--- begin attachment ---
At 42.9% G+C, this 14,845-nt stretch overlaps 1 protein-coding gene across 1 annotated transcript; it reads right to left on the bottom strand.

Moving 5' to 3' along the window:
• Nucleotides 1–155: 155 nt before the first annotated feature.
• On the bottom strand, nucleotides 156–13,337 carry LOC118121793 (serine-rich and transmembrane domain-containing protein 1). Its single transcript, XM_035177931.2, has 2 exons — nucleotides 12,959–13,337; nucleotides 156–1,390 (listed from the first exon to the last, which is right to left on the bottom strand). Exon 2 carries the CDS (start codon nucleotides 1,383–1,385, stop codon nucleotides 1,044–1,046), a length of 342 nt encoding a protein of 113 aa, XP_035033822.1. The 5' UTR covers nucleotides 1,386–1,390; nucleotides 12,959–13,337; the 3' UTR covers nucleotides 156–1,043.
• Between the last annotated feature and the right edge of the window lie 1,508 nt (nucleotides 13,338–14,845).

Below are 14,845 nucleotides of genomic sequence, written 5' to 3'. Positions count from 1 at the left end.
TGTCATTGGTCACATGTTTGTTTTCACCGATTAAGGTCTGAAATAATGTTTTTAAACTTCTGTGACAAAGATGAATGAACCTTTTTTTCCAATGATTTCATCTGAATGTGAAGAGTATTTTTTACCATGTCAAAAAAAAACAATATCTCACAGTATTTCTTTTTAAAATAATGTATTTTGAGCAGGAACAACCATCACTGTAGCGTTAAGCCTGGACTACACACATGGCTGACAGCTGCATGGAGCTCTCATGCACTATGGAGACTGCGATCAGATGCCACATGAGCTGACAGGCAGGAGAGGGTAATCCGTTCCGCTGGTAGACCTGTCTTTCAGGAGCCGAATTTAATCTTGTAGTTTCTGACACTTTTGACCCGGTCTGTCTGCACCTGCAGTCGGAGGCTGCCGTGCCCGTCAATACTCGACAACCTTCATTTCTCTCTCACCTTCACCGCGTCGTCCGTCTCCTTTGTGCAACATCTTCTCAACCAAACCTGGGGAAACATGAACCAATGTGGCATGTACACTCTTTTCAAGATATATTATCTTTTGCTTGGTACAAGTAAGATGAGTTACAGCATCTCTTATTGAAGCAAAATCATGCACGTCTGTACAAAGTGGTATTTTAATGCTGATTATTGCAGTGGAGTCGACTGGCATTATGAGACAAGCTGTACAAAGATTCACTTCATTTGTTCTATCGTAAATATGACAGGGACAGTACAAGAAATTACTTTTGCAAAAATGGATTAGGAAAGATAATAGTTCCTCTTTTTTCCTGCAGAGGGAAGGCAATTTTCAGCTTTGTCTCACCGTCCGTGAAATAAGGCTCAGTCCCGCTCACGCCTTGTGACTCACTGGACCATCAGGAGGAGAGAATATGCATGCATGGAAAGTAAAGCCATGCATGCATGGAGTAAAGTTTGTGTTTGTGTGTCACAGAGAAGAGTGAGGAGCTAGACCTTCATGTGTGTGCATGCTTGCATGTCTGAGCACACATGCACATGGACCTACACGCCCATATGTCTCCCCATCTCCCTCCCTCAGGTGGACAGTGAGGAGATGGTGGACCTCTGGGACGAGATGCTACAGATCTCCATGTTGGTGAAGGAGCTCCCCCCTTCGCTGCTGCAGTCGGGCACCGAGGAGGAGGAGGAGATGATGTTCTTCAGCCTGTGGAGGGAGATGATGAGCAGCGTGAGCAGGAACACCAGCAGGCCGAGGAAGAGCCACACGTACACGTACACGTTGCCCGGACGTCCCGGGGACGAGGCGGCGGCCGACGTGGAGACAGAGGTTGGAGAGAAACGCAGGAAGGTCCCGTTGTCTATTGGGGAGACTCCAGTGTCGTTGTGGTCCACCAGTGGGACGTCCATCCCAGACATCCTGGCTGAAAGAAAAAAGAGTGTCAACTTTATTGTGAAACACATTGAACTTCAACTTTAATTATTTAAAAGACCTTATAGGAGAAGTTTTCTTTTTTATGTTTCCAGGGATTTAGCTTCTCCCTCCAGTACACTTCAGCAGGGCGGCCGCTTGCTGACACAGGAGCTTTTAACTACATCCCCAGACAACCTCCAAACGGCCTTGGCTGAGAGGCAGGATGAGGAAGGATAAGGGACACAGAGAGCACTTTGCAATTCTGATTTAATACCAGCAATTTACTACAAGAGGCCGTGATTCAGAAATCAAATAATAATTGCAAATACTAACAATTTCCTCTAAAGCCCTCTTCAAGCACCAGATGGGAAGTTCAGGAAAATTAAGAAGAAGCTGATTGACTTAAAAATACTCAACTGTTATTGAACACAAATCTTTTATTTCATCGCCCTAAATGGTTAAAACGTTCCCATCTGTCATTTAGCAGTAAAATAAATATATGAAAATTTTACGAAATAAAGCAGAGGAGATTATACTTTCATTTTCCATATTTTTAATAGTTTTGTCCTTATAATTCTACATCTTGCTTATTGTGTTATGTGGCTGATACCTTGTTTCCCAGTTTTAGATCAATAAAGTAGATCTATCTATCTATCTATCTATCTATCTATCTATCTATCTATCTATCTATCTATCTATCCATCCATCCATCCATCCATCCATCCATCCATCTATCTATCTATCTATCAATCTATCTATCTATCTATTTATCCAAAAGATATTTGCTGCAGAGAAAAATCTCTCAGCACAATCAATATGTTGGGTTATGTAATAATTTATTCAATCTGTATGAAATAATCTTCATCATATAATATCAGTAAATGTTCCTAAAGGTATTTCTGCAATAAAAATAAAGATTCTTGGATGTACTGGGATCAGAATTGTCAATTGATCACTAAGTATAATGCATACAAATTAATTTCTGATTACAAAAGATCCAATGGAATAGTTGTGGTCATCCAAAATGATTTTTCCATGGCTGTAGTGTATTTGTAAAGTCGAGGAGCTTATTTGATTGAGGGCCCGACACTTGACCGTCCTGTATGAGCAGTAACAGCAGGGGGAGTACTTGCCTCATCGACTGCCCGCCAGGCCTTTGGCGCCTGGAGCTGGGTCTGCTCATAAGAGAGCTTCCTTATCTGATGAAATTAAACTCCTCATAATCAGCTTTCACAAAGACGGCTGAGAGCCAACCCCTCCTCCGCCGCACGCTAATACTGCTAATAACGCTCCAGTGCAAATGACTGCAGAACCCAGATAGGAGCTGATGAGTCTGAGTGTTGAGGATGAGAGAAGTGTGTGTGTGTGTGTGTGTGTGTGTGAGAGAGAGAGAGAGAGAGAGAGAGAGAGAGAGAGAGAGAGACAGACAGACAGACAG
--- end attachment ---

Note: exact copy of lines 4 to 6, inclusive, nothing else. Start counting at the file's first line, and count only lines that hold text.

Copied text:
• On the bottom strand, nucleotides 156–13,337 carry LOC118121793 (serine-rich and transmembrane domain-containing protein 1). Its single transcript, XM_035177931.2, has 2 exons — nucleotides 12,959–13,337; nucleotides 156–1,390 (listed from the first exon to the last, which is right to left on the bottom strand). Exon 2 carries the CDS (start codon nucleotides 1,383–1,385, stop codon nucleotides 1,044–1,046), a length of 342 nt encoding a protein of 113 aa, XP_035033822.1. The 5' UTR covers nucleotides 1,386–1,390; nucleotides 12,959–13,337; the 3' UTR covers nucleotides 156–1,043.
• Between the last annotated feature and the right edge of the window lie 1,508 nt (nucleotides 13,338–14,845).

Below are 14,845 nucleotides of genomic sequence, written 5' to 3'. Positions count from 1 at the left end.